As Christmas approaches and most of us start to wind down for our annual winter vacation, for some this is the toughest and loneliest time of year. The number of people on the streets of our cities these days seems to be increasing. Homelessness is tough at the best of times but in the middle of winter in the UK it must be challenging to the limit.
I have often asked myself how I would cope were I to find myself in a similar situation. When I lived the life of homelessness as both a yogi and a monk many years ago I did so out of choice. At the time I delighted in the simplicity of it and the feeling of freedom and flow that it allowed into my life. But in India and Burma at the time life was good as an ascetic, and in truth I never wanted for anything. My basic needs were always met one way or another.
The Buddha defines a fortunate human life as one in which we are provided with the basic needs. There aren’t many basic requirements…most of the things we think we require are actually wants and not needs. Our real needs are few, and the Buddha defines a fortunate human life as one in which we are blessed with the following –
to be born of sound body
to be born of sound mind
to be provided with food enough to sustain ourselves
to have sufficient shelter from the forces of nature (heat, cold, wind) and other animals and insects
to be born in a country that is free from strife, civil conflict and war.
And finally he added to that to be born in a time where the path out of suffering is well known and expounded by those who have walked upon it and can point the way to others.
Most of us would have to admit to being in possession of these basic requisites that constitute a fortunate human life. The Buddha would tell us that if we do not find our own happiness within such a life then it is on our own account and that it is the responsibility of each of us to avoid coming to unnecessary suffering and where possible to find peace and happiness and share it with those around us.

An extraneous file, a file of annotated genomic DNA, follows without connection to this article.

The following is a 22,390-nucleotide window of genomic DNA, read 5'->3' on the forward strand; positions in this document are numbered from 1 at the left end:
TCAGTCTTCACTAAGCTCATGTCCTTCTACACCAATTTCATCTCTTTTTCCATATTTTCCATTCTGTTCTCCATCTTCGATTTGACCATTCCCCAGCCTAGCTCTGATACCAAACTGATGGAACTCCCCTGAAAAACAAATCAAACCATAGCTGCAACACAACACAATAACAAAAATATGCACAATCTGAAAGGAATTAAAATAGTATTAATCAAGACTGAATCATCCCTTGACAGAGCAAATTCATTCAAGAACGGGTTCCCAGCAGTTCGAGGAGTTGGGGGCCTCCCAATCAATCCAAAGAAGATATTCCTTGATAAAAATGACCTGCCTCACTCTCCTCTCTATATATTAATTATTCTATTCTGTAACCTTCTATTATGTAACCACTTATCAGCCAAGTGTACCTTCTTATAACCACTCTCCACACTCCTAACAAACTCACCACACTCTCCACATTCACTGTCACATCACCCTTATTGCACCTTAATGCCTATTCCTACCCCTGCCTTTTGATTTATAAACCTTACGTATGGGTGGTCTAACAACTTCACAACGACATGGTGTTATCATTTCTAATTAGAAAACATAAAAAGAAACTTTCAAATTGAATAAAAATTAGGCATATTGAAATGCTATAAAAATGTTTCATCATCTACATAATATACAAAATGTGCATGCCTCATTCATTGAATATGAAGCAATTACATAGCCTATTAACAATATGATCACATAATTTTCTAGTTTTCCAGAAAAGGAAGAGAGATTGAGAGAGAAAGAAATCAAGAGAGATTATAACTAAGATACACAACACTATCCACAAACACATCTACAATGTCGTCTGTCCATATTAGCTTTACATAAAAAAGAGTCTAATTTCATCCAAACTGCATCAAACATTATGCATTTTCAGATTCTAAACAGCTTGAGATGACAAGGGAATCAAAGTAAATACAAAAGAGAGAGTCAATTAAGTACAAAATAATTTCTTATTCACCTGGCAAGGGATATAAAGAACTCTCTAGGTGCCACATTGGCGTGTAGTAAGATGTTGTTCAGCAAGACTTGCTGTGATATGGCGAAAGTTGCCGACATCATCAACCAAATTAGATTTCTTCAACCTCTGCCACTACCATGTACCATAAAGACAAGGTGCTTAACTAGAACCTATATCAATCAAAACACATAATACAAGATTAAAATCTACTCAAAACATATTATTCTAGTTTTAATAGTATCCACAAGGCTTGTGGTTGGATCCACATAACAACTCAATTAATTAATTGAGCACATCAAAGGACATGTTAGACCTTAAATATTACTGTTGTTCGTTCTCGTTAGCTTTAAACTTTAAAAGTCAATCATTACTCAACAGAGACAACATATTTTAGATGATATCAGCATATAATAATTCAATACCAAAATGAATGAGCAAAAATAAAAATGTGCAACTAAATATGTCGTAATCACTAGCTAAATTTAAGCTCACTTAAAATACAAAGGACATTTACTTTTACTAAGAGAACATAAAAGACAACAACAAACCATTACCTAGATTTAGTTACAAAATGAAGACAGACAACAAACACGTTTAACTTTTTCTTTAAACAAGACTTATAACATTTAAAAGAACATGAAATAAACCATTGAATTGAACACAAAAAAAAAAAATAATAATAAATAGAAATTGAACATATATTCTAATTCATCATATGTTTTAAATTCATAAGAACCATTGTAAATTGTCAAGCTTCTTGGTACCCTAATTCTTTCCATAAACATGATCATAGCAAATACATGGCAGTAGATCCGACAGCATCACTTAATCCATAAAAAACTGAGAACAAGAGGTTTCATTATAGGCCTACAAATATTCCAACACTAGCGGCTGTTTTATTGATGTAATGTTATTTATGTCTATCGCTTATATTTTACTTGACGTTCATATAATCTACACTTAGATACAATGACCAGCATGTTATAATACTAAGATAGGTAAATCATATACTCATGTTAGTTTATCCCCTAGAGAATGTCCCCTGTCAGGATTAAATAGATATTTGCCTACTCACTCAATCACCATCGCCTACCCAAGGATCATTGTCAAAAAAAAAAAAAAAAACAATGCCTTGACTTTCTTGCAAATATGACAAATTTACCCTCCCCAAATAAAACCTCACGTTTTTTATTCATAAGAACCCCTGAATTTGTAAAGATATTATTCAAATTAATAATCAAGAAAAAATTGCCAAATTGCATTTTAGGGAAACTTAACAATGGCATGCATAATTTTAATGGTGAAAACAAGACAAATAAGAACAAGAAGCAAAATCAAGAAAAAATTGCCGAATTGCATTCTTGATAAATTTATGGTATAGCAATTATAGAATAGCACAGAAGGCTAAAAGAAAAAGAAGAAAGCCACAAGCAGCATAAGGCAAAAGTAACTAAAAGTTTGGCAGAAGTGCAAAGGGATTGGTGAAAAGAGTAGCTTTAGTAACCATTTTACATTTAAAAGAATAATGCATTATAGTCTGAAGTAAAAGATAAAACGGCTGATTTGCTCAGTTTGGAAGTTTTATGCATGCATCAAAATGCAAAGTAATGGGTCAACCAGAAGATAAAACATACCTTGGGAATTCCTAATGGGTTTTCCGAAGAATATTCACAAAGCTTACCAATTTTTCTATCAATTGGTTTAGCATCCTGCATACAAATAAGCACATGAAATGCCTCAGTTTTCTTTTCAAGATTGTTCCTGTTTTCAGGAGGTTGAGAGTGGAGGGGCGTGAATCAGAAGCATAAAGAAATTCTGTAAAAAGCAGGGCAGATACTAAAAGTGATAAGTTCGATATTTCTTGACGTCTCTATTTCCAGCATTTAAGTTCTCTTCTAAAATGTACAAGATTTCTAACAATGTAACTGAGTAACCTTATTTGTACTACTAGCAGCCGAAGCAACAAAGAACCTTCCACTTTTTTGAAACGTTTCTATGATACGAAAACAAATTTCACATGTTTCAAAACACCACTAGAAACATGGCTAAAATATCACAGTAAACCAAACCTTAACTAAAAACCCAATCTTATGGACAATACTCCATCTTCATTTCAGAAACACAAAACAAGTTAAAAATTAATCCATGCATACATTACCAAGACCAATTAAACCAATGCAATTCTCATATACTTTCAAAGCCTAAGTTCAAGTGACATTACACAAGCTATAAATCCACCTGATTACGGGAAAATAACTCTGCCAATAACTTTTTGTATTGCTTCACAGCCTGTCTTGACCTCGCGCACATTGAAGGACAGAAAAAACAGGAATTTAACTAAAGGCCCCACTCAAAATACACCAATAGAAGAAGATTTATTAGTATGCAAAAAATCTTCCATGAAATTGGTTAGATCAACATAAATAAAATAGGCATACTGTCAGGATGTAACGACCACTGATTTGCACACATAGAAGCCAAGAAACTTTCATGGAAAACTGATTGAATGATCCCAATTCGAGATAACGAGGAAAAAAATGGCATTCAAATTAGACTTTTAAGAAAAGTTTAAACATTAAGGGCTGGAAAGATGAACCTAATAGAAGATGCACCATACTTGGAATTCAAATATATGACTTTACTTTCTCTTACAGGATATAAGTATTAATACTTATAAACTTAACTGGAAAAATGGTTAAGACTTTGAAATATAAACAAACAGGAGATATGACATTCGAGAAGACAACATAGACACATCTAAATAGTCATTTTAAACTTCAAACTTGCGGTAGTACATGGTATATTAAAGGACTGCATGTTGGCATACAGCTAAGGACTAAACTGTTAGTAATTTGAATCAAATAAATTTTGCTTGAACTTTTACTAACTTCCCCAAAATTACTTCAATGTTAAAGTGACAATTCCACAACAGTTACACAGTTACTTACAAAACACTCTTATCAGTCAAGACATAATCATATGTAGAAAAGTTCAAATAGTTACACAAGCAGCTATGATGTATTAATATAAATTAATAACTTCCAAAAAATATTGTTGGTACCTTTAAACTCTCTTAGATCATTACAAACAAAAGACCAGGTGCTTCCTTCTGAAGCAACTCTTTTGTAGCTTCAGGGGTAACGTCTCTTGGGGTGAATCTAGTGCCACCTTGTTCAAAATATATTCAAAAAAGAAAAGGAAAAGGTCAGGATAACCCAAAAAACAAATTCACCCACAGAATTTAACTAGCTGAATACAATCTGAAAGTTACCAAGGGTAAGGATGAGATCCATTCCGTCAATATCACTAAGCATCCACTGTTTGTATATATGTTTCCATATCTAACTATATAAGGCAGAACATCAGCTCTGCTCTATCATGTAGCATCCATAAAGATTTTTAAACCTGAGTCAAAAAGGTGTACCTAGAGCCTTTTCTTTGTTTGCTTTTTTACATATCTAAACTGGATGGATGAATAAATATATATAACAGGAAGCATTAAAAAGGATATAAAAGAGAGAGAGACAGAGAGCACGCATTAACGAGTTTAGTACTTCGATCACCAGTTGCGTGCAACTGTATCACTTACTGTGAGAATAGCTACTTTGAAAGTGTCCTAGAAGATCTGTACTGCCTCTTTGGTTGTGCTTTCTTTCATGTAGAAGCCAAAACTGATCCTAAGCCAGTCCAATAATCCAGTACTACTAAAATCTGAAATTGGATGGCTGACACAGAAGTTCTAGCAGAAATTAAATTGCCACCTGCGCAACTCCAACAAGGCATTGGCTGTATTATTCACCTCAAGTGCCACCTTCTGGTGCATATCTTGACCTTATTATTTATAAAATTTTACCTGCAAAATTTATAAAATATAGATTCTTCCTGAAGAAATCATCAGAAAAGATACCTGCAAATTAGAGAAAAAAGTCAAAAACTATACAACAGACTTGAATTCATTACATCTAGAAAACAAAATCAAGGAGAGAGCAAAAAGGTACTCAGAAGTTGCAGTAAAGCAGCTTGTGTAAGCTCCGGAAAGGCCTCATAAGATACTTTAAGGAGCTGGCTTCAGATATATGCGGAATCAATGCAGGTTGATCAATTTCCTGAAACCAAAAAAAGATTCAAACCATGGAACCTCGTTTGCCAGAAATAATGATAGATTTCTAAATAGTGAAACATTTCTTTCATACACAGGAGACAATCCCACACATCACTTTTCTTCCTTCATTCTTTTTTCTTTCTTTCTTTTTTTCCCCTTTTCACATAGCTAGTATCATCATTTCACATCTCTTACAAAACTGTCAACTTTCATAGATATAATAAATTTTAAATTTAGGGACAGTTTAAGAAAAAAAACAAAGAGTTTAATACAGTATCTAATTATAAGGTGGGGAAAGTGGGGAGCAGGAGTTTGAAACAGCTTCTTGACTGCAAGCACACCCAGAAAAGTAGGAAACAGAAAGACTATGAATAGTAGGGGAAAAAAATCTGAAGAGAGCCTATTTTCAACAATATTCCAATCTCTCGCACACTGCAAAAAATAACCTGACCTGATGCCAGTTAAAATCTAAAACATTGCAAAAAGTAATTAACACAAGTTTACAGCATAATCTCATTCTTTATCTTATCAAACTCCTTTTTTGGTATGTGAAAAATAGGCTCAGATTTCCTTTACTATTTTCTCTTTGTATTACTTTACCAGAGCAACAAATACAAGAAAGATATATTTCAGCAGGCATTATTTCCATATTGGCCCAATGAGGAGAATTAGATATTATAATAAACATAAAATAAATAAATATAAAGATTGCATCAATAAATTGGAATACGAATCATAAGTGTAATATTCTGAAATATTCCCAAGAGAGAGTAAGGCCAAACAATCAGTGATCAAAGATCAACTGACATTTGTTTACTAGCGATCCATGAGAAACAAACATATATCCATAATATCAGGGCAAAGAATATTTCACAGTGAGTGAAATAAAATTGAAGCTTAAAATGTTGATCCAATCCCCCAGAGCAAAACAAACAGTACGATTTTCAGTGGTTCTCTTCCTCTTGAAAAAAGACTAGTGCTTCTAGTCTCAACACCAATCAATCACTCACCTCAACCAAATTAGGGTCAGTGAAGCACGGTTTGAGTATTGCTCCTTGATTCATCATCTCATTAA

The Buddha’s advice with regards to how we might actually find our own happiness, contentment and peace constitutes the Dharma that he taught, namely his ‘Noble Eightfold Path’ which as most of you will know is made up of three parts: Virtuous conduct, diligent care and cultivation of the quality of our own consciousness, development of wise attention to the nature of our experience and the reality of it (wisdom).
And with regards to how we might fare upon our own journey out of suffering he tells us that there are four kinds of people –
Those in the darkness moving into the darkness
Those in the darkness moving into the light
Those in the light moving into the darkness
Those in the light moving into the light
We are all capable of understanding what he means by that.
Now he also urges us not to fall into complacency during times of good fortune and points out that most often it is while delighting in this good fortune that we forget how hard it is to come by, and fail to turn our life of relative ease towards the making of merit. Most often as soon as life stops becoming a struggle we tend to seek delight in the pursuit of our own pleasures and organise our lives around this. It is at this point that our lives become ever more complicated and hard to sustain until it ultimately becomes unsustainable and for one reason or another (through choice or because it is forced upon us by circumstance) we are forced to simplify.
With regards to progress upon the path towards lasting happiness and the cessation of suffering the Buddha tells us again that there are four kinds of people –
There are those who make slow and painful progress